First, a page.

What’s a good sewage system?

A beaut question lobbed into my inbox this week and here it is:

‘Hi Michael,

First up let me tell you how much I have enjoyed your book.  It is a permanent coffee table fixture in our home at present as we are planning a new house and endeavouring to implement many of the same principles you have adopted.  Infact it has been so popular on the coffee table that three guests have asked to borrow it and all now have their own copies.
We are currently building a home in the Ferguson Valley, Western Australia and have run into some difficulties finding a suitable waste water treatment plant that complies with the WA Health Department’s requirements and does not have quarterly costs for inspection and chlorination.  the site we are building on is loam over clay, and the first quote we got for a conventional septic system was $12,000 (which startled me for what is essentially just a few large concrete rings and a leach drain)
One of our friends installed the last new Biolytix system in WA and  was told by the disgruntled contractor that the “secret” to avoiding the costly annual repairs was to run the laundry water through a conventional greywater diversion system as apparently the it is the fibres from nylon clothes in particular which clock the system up.  Obviously as they have closed down again this is not an option for us.
I was wondering if you could suggest any commercially approved alternatives that would work along the similar lines to your system and have been approved by WA’s Health Department?
Regards,Anthony Congdon’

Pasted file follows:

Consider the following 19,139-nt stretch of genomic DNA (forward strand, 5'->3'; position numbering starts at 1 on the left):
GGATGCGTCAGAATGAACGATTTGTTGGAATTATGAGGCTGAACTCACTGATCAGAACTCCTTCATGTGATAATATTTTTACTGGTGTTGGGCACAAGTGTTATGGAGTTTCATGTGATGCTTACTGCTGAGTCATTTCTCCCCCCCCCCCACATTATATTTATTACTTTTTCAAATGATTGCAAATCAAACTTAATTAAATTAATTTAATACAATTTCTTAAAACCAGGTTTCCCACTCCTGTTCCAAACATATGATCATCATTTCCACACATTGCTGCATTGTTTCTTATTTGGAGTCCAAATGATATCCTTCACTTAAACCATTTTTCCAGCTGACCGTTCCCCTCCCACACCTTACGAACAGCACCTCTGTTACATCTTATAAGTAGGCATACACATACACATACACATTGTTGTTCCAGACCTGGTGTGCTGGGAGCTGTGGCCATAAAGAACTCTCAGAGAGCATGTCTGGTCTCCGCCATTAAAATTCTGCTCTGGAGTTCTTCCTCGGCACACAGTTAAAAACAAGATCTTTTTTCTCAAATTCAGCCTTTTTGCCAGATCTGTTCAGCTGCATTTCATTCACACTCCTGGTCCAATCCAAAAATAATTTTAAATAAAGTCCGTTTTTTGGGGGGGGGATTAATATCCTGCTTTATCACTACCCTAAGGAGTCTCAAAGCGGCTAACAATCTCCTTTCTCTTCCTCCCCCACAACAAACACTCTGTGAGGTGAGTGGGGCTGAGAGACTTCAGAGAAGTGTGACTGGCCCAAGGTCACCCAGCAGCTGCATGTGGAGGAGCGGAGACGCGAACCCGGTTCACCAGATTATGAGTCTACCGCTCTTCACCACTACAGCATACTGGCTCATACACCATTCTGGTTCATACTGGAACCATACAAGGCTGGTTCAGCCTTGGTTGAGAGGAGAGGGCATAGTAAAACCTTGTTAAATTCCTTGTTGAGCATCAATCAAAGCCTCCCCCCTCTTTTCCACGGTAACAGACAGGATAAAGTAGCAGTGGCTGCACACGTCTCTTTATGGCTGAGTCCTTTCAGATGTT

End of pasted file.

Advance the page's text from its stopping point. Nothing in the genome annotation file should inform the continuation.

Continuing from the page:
May I suggest two systems:

I use a system similar in design to the Aqua Nova.  I built tanks to fit my small back yard – 5 m wide, ten m deep with most space already taken up by the 10,000 l rain tank.

My book, Sustainable House 2 Ed, has details in the sewage chapter.

Basically, it’s: a settling tank; when that fills a pump transfers the primary liquid to three tanks where air is bubbled through the water 24/7 to clean the water; when the toilet or clothes washing machine goes the water is drawn from the final aerated chamber through two sand filters then past an ultra violet lamp for disinfection and voila – sterile water.  Maintenance is limited to replacing the UV lamp every two years and I do that.  About once a year I pump out sludge to fertilize my garden.  My water tests at zero faecal coliform every time and very little energy is used by the 60 watt air pump and the 20 watt UV lamp.

As for the red tape; both are approved by health agencies and you can get the suppliers to train you to maintain it.  You can even get a phone line hooked with a back to base alarm so that if there’s a problem the supplier will either come out or talk you through it and that’s enough to achieve the same health outcomes that  the high cost service arrangements seek.

Let me know if this works and any problems you have.

May the recycled water be with you all,



One Response to “What’s a good sewage system?”
  1. Thanks Michael, great idea about the alarm.

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  • Michael Mobbs

    Michael is a former Environmental Lawyer who is uniquely placed to consult in four main areas:

    • Sustainability Coach and Speaker,
    • Sustainable Urban Farm Design greening, watering and cooling the cityscape, roads, parks, suburbs,
    • Major Projects Consultant Commercial and Industrial,
    • Residential Sustainability Consultant.
    For permission to re-print any articles or to book Michael for a speaking engagement go to Contacts. Please ensure all quotes from Michael's blog include a reference to sustainablehouse.com....au.